(SM Chavey, Liberty Headlines) Lorain County Community College, a state-supported school in Ohio, offers federal financial aid to students who attended an accredited high school or who received a GED.
Homeschooled students, however, are being told by the college that they have to take the GED to be eligible for that aid, according to Home School Legal Defense Association Attorney Mike Donnelly. He accused the college of “perpetrating an intentional falsehood” and “imposing a discriminatory and unlawful policy” on homeschooled graduates, in an article written on the HSLDA’s website.
It is unjust and unnecessary to require the GED for homeschoolers, Donnelly said, since federal financial aid guidelines do not require that students have a diploma that is state-recognized or accredited. GEDs often carry the connotation that a student is a high school dropout, which most homeschool graduates are not.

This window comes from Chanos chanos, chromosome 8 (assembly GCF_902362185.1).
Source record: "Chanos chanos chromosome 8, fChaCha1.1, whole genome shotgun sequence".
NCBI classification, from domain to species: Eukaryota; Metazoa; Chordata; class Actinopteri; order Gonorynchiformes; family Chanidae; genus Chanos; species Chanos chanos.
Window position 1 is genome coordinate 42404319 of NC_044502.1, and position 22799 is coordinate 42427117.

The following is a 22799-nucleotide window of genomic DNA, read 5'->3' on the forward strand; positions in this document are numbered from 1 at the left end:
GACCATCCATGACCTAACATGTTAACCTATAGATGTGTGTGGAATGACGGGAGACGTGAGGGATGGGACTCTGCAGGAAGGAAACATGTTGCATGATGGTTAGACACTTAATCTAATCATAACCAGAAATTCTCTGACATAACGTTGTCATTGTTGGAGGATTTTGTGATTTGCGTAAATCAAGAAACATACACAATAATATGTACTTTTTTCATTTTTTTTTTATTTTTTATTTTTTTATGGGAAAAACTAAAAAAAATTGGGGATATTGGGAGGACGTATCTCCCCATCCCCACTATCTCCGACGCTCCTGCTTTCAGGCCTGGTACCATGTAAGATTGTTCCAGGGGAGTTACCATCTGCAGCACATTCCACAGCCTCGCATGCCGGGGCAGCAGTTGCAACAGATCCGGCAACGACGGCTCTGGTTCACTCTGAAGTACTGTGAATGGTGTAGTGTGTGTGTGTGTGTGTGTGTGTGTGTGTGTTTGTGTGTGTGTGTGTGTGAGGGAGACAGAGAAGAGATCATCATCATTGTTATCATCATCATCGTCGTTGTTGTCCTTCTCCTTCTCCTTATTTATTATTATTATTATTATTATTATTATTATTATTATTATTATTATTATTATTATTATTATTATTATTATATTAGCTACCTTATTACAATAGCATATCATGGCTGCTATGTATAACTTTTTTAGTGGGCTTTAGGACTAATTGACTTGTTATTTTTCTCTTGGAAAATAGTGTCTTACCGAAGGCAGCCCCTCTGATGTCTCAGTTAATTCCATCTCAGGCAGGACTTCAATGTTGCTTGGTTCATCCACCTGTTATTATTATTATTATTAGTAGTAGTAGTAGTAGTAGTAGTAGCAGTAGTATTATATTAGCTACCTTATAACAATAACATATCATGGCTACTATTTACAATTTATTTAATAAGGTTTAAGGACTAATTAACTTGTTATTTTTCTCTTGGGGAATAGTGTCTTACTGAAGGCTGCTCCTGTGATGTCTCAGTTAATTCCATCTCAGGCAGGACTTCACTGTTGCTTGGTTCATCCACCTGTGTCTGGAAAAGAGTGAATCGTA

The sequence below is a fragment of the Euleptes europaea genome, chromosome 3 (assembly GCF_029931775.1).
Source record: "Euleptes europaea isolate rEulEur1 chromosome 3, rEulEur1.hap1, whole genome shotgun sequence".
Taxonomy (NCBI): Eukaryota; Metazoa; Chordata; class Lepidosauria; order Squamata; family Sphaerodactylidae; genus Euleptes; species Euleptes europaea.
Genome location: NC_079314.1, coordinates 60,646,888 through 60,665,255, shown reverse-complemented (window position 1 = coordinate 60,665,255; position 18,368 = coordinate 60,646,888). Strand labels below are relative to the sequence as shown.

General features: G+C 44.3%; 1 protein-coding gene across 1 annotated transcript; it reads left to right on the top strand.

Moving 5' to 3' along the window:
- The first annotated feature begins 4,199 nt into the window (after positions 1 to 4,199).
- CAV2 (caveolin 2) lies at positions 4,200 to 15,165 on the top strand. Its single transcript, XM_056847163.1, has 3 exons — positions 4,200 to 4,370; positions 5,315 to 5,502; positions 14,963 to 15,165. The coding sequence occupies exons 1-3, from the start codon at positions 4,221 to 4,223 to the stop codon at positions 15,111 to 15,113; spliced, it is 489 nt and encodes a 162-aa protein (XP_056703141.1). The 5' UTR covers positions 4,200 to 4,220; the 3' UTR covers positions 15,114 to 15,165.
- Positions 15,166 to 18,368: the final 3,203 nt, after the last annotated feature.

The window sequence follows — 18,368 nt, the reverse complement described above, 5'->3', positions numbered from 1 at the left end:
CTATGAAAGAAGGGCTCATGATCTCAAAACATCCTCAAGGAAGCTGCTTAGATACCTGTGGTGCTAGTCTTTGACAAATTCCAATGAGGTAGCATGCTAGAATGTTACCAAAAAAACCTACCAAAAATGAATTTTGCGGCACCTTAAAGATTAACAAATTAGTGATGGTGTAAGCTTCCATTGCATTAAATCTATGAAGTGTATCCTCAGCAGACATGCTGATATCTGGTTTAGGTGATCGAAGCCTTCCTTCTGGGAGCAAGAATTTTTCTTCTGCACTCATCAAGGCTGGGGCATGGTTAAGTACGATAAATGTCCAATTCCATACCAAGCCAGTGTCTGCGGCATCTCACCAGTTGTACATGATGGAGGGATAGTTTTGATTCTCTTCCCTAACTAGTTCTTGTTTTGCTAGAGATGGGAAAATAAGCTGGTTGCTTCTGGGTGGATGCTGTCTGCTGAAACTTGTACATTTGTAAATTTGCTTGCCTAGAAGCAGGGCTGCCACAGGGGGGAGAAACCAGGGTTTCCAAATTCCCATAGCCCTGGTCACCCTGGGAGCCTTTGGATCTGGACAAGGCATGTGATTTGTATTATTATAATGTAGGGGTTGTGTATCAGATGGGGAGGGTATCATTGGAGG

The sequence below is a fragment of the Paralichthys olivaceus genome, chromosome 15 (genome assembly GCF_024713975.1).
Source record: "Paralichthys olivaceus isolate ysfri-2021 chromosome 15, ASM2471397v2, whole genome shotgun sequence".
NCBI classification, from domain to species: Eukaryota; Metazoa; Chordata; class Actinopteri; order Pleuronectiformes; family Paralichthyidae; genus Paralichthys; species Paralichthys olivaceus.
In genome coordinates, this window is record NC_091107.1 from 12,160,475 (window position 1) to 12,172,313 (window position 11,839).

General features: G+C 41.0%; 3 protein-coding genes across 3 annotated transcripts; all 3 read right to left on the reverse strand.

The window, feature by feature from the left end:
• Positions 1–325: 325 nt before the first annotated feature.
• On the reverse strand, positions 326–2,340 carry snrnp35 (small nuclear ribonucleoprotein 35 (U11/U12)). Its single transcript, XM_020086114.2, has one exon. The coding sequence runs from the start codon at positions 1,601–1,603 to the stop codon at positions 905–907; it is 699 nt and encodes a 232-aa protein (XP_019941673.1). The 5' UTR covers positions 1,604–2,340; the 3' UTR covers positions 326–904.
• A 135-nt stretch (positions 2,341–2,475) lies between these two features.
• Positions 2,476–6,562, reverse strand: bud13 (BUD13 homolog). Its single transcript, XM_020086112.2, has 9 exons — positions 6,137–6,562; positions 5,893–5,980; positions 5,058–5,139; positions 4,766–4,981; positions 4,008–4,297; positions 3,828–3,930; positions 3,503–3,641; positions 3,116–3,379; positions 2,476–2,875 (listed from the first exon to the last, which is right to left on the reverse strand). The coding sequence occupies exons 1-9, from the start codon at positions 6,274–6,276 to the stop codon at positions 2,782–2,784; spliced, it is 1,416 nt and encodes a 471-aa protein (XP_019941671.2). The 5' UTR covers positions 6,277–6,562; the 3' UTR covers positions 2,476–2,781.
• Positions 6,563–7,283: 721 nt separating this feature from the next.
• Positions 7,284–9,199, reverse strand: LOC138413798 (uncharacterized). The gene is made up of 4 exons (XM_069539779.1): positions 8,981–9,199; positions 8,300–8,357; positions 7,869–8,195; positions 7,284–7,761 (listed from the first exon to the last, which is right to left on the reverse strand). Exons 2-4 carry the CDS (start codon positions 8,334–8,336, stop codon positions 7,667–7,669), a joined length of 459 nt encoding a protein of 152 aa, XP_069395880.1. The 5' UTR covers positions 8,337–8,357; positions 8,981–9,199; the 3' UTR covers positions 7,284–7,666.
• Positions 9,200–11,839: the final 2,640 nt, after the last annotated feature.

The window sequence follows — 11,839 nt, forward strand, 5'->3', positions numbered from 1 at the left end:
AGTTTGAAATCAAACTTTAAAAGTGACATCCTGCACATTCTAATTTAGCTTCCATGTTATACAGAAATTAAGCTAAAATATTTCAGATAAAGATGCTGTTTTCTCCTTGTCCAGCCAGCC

In 2015 Gov. John Kasich signed and passed into law the Diploma Fairness Act, stating that students with valid homeschool diplomas cannot be treated any differently based on the fact that they were homeschooled.
Further, federal law allows parents of homeschool graduates to certify their completion of high school, making these students eligible for financial aid, Donnelly said. HSLDA published a memo about it in 2010.
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The memo specifically asks if homeschoolers are eligible for financial aid without obtaining a GED, and answers the question: yes. Donnelly also said the HSLDA has frequently sent material to Lorain County Community College about how homeschoolers are supposed to be treated according to law. He said the school has intentionally misinformed homeschool students.
“One would think that LCCC — as a state-supported institution — would feel at least a moral obligation to accurately inform its incoming students about the requirements to attend there. Maybe the U.S. Department of Education should investigate and inform LCCC that if it is going to distribute federal financial aid, it has an obligation to truthfully and accurately represent the requirements for all students regarding eligibility,” Donnelly wrote.
As of Sunday, it appeared that Lorain County Community College had not responded to Donnelly’s accusations.
Donnelly said that most likely 90 percent of colleges understand the law and attempt to follow it.